The Republican, January 15, 1874: On Friday, the 9th of January at 10 o’clock a.m., Colonel T. G. Lee died at his residence [January 9, 1874] in Flatrock Township, aged 74 years. His funeral was preached at the church in Clifford, Ind., by the Rev. Jacob M. Norton. The funeral was largely attended. The Colonel was among the first settlers of Bartholomew County, and helped, to a great extent, to develop the agricultural resources of the same. He figured conspicuously in the Democratic Party, having been at one time a member of the State Senate. Whatever may be said of him, he always dealt fairly with his neighbors.
Bartholomew Democrat, January 24, 1874. Col. Thomas G. Lee, was born Dec. 22d, 1799, in Tennessee. Soon after his birth his parents removed to Georgia, in which state they resided until young Lee was seventeen years of age. From here they emigrated to Kentucky, thence, in 1820 to Missouri, when on the 11th day of January of 1821, Mr. Lee was untitled in wedlock to Miss Jennie McQueen. Two years after, in the 1823, with his young wife, he came to Indiana, and settled in the Hawpatch, near Clifford, removing but once afterwards, to a point about one mile east of Clifford. Twelve children blessed the union of himself and Miss McQueen—eight girls and four boys. Seven of these have died, leaving but three girls and two boys, with their mother to mourn the loss of the father and husband.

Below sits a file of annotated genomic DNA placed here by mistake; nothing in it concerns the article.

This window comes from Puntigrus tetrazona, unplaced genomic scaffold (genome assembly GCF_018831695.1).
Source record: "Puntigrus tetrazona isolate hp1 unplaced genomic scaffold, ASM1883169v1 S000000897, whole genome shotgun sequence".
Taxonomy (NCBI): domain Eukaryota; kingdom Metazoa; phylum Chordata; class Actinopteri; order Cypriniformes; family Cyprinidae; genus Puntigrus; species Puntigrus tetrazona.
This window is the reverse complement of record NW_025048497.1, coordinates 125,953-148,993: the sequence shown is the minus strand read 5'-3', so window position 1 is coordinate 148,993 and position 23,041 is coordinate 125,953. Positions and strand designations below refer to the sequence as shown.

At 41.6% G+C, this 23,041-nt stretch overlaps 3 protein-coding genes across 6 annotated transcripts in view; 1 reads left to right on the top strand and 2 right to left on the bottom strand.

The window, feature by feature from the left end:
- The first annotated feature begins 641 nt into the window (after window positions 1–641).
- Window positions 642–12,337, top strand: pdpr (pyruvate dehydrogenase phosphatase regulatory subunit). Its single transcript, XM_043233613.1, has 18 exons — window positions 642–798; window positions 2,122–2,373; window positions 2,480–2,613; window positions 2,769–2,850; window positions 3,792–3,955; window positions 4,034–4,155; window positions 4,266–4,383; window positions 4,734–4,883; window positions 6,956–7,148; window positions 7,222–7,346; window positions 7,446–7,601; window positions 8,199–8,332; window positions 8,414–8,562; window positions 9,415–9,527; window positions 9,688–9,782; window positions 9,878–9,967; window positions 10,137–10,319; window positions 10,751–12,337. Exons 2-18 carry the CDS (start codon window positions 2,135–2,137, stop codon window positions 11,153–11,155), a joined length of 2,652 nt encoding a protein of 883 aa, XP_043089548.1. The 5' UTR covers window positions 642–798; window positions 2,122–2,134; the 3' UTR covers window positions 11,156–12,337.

Col. Lee early took an interest in the county and state of his adoption, and having in his youth identified himself with the Democracy, and being a man of sturdy common sense and great force of character, his influence in public matters was felt, and a leadership accorded him. He was elected for four consecutive terms as a representative in the State Legislature, in 1835-36-37-38, which position he filled with credit to himself and satisfaction to his constituents. After this he held no public station, until in 1866, when he was elected State Senator, in which capacity he served but a single term.
Col. Lee amassed considerable wealth, in his profession of farmer and trader, and by the natural advance of values. Having resided in the county for a half century, and at all times identifying himself with its welfare and its history, he was as a consequence, widely and favorably known. By his death, a link that bound the people of this county of the present day to the past has been broken. His portly form and kindly, honest face will be seen no more. Full of years, after a life of usefulness to himself and his fellow man., it was not unmeet that he should be called to his reward.
Contributed by: Shelli Steedman